A few weeks ago I repeated a suggestion relating to bureaucratic valuation of property:
One solution to this problem is to convert any property valuation into an offer for purchase. So when you receive your rates notice the council should be making an offer to purchase your property that the valuation they have estimated.
That was in relation to land tax. The Wall Street Journal relates another example where my proposal could work well.
First some detail about a significant piece of modern art. “Rauschenberg was among the leading American artists of the post-World War II era, and “Canyon” is a “combine,” a kind of large-scale, three-dimensional collage that includes photographs, pieces of wood, a mirror, a pillow and a stuffed bald eagle.”
Okay – so how much would something like that be worth? The answer ever since the marginal revolution is however much somebody would be prepared to pay for it. Prior to that the answer would have been a function of some or all of the costs of production. But what happens when it is illegal to buy that art work?
“But “Canyon” was another story. The presence of the stuffed eagle meant it couldn’t be sold without violating the 1940 Bald and Golden Eagle Protection Act and the 1918 Migratory Bird Treaty Act. Since the artwork couldn’t be sold, logic dictated that it be listed as having zero value, which is what the Sonnabend family’s three appraisers, one of them Christie’s auction house, did.”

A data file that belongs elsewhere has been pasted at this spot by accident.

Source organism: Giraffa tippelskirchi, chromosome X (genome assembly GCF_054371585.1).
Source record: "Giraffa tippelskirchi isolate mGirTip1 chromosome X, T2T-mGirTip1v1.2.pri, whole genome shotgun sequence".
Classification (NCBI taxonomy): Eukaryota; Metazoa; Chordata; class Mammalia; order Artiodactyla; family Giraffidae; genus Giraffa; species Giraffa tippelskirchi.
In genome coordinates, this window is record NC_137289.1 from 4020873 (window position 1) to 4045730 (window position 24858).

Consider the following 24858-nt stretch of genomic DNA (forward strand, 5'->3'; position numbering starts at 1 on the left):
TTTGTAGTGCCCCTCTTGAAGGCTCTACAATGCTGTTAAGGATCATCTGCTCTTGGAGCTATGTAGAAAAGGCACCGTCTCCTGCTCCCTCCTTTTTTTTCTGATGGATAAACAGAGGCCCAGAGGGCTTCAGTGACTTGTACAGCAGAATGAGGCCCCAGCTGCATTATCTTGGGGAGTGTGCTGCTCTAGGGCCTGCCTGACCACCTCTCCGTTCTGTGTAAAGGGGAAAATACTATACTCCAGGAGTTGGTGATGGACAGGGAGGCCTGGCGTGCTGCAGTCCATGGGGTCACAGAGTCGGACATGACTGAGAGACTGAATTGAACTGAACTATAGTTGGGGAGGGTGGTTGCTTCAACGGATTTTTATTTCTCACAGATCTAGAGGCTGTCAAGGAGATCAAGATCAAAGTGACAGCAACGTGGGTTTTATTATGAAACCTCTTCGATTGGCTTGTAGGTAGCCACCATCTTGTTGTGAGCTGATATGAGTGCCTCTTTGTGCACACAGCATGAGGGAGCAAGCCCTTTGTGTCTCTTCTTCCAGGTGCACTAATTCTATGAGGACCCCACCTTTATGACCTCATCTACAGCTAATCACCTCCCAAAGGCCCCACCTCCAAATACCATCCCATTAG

Legally the art work is worth nothing – although I’m sure someone would make an generous offer for purchase if it was legal and I suspect others would expend real resources to steal it. So what happened next?
But don’t look for “logic” in any government dictionary. In the summer of 2011, the IRS sent the family an unsigned report appraising “Canyon” at $15 million. When they rejected the valuation, the government upped the ante: The appraisal was increased to $65 million, which yielded a $29.2 million tax bill. And the IRS levied a special “undervaluation penalty” of 40%, applied in cases where a party has made what the IRS deems a “gross understatement” of a property’s value. That added $11.2 million to the tab. Plus interest.
Only in the fantasy bazaar of the U.S. government’s imagination can an item that is worthless carry a multimillion-dollar price tag.
Ms. Sundell and Mr. Homem had another option: donate “Canyon” to a museum. But since they were declaring that it had no value, they would have to forfeit the charitable deductions that normally accrue to individuals in such cases. In the end, this is what they chose to do. “Canyon,” which had been on extended loan to the Metropolitan Museum of Art, now joins five other Rauschenberg combines at MoMA. In exchange, the government has dropped its $40 million-plus claim against Sonnabend’s estate.
If the US government really thought it to be worth $65 million it should have made an offer for purchase.